A&A 391, 999-1004 (2002)
S. Parimucha1,2 - D. Chochol2 - T. Pribulla2 - L. M. Buson3 - A. A. Vittone3
1 - Faculty of Natural Sciences, Department of the Theoretical Physics and Geophysics, University of P. J. Safárik, 040 01 Kosice, Slovakia
2 - Astronomical Institute of the Slovak Academy of Sciences, 059 60 Tatranská Lomnica, Slovakia
3 - INAF Osservatorio Astronomico di Capodimonte, via Moiariello 16, 80131 Napoli, Italy
Received 26 March 2002 / Accepted 4 June 2002
The 15.1 years period found in the long-term UBVphotoelectric and photographic photometry of the symbiotic nova V1016 Cyg is detected also in the (J-K) colour index and in the UV continuum and emission line fluxes from IUE and HUT spectra. It could be interpreted either as the effect of recurrent enhanced mass loss episodes from the Mira type variable companion to a hot component along its ultra-wide orbit (proposed from recent HST observations) or the true orbital period of the inner, unresolved binary of a triple system. The 410-day delay of the maximum of UV emission lines fluxes with respect to the maximum of continuum was found. The pulsation period of the Mira type variable was improved to days.
Key words: stars: binaries: symbiotic - stars: individual: V1016 Cyg - stars: activity
V1016 Cyg (MH 328-116) is a member of a small subgroup of symbiotic stars, called symbiotic novae, also including V1329 Cyg and HM Sge, whose outbursts lead to a nebular spectrum (Mürset & Nussbaumer 1994). Symbiotic novae are wide interacting binaries, where matter from a late-type giant is transferred onto the surface of the more compact companion. The nova-like optical outburst ( -7 mag), lasting decades, is caused by a thermonuclear runaway on the surface of a wind-accreting white dwarf after the critical amount of material has been accumulated (cf. Mikolajewska & Kenyon 1992). V1016 Cyg underwent such nova-like outburst in 1964 (McCuskey 1965). The object is classified as a D-type symbiotic, the cool component being a Mira type variable embedded in a dust envelope whose pulsation period turned out to be 478 (Munari 1988). The onset of a dust formation episode in 1983 is reported by Taranova & Yudin (1986).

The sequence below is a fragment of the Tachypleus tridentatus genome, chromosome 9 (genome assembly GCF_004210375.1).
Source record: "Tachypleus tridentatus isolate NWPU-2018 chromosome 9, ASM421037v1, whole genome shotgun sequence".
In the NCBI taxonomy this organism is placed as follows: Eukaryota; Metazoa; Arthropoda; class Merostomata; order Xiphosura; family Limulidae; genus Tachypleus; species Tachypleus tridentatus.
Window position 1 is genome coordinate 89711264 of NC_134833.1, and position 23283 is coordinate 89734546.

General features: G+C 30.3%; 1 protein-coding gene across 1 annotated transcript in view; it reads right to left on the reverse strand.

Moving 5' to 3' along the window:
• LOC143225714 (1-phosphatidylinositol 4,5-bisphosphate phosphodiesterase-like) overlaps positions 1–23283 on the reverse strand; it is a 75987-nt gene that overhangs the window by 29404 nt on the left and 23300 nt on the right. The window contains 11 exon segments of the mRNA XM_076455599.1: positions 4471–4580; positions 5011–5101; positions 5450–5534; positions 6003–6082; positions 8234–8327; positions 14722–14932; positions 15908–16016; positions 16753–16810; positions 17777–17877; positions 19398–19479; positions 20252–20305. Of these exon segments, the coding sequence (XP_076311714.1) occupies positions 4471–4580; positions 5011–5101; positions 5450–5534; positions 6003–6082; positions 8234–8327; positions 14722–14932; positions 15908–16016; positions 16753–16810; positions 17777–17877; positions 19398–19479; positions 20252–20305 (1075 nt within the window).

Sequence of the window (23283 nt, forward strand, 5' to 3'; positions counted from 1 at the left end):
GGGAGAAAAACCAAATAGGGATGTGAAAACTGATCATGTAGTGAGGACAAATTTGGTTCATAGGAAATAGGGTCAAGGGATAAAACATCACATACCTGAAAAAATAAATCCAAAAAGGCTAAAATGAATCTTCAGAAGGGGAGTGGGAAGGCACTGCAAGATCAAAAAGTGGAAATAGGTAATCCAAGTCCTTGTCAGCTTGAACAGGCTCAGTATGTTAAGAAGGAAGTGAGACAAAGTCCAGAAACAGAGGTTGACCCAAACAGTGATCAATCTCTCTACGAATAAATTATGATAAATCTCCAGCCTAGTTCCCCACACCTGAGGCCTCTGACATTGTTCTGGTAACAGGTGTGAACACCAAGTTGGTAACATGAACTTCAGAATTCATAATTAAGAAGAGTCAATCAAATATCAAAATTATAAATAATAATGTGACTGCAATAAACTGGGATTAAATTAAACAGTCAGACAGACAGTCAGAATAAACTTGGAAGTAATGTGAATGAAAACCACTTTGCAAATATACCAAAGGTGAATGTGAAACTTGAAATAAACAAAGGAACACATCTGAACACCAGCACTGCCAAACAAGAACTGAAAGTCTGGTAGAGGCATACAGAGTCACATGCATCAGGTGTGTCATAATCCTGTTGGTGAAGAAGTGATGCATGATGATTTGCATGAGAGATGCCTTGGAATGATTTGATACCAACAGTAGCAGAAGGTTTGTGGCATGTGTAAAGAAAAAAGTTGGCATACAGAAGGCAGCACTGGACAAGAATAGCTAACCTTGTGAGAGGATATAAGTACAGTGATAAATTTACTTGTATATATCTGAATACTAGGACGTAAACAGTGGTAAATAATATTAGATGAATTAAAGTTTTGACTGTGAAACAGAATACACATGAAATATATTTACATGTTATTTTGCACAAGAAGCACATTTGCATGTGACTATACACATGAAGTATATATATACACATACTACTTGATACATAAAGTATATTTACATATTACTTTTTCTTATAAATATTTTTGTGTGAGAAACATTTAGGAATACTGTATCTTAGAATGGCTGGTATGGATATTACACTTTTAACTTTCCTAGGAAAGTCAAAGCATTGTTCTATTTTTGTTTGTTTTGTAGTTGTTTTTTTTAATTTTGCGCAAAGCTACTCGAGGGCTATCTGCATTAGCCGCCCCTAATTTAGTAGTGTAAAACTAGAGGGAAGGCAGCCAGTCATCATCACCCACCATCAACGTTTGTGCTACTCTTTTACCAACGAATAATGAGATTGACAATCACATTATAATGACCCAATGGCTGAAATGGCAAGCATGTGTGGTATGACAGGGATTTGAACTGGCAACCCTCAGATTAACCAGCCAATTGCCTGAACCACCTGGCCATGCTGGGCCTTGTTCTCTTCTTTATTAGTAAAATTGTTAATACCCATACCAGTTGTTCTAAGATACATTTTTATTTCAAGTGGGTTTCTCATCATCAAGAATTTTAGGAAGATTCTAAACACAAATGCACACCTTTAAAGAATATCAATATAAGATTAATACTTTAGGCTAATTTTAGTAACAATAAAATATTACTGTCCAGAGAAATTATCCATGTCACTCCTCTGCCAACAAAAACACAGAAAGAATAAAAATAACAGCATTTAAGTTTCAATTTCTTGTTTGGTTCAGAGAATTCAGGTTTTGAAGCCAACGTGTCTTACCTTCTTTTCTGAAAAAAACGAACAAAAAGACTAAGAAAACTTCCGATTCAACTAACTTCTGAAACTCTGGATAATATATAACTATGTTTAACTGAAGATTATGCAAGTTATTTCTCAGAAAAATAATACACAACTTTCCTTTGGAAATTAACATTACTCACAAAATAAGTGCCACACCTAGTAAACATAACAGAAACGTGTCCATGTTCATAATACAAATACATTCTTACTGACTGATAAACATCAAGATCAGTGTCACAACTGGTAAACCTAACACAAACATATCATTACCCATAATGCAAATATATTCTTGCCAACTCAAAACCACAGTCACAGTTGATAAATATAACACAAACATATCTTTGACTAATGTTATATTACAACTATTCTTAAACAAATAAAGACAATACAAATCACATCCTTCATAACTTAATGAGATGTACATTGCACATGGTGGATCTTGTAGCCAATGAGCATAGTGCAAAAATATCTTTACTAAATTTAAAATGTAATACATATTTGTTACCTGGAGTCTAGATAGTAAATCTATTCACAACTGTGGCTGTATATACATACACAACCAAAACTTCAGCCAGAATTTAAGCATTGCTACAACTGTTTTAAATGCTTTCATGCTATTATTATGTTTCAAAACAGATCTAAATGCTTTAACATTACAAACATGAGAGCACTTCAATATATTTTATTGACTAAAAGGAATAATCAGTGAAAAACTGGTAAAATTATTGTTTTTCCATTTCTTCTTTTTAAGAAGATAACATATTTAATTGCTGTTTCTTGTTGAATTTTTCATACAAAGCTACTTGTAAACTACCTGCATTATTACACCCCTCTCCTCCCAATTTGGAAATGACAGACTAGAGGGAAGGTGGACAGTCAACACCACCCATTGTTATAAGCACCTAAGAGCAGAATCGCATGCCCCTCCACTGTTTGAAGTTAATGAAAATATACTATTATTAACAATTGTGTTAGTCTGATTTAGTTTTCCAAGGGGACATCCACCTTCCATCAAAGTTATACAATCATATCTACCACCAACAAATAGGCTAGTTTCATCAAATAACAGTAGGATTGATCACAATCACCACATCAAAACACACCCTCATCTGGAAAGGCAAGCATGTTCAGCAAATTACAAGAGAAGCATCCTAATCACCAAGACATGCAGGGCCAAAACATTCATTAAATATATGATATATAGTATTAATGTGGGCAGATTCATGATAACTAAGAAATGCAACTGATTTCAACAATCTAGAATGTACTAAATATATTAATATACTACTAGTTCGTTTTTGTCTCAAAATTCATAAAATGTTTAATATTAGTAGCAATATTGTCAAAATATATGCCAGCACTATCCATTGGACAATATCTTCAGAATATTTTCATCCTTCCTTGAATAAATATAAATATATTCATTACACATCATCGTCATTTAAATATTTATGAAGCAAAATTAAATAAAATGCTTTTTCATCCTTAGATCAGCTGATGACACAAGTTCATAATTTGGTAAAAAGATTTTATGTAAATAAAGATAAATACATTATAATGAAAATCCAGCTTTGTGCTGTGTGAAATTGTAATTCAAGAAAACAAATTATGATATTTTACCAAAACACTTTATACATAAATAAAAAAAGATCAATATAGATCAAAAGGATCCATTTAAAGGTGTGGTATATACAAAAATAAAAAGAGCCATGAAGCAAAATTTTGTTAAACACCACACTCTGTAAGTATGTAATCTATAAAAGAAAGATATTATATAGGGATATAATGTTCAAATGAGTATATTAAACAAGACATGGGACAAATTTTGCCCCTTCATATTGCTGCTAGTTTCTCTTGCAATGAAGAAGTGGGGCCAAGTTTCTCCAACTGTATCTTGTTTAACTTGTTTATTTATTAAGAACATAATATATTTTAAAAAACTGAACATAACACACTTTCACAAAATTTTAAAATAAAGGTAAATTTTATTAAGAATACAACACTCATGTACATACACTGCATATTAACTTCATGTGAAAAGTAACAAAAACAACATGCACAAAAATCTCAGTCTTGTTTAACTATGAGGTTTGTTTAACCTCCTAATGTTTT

The orbital period of V1016 Cyg is not yet established. Taranova & Yudin (1983) made use of the increase of Balmer emission lines in combination with the appearance and disappearance of FeII lines to derive an orbital period of 20 years. Afterwards, Nussbaumer & Schmid (1988), though unable of recording two consecutive maxima, proposed an orbital period of 9.5 years on the basis of the apparent periodicity seen in the flux of OI and MgII UV emission lines by means of the IUE satellite. At the same time Munari (1988), by resorting to IR observations taken over two decades, proposed instead a 6-year orbital period by modeling the sequence of dust obscuration episodes, likely related to the passage of the Mira type variable at the inferior conjunction in the system.
Much longer periods have been proposed by Wallerstein (1988) and Schild & Schmid (1996). In the former paper the author, assuming that the sharp FeII emission lines are formed in the chromosphere of the cool star so as to reflect its orbital motion, concludes that their observed radial velocities between 1978 and 1985 limit any high inclination orbit to a period greater than 25 years or to a large eccentricity. The latter analysis, based on spectropolarimetric data taken from 1991 to 1994, indicates that the orbital period is about 80 25 years, though later observations obtained in 1997 put this result into question (Schmid 1998). Finally, Brocksopp et al. (2002), adopting a projected separation of the two stellar components as large as 84 AU on the basis of their HST/WFPC2 images, are forced to propose an astonishingly long orbital period of 544 years.
|Figure 1: Photographic (left) and UBV (right) light curves of V1016 Cyg. Arrows a,b,c and d mark the epochs of subsequent activity episodes of the system (see text).|
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In the context of this still-to-be-settled issue, one has also to interpret the evidence for the 15-year periodic activity (not necessarily representing the sought orbital period) recently presented by Parimucha et al. (2000) (hereafter PAC) who gathered and analysed long-term photographic, photoelectric and visual photometry of the object. The aim of the present paper is indeed to give further (i.e., multiwavelength) support to the existence of such a periodicity making use of both IR photometry and UV spectroscopy, as well as to investigate its own origin.
The historical light curve of V1016 Cyg based on the photographic and UBVdata given in PAC is presented in Fig. 1. The light curve suggests four
stages of activity marked by arrows in the figure: the pre-outburst flare
a in 1949, the main nova-like outburst b in 1964 and two post-outburst,
decreasing-amplitude flares c and d in 1980 and 1994, respectively.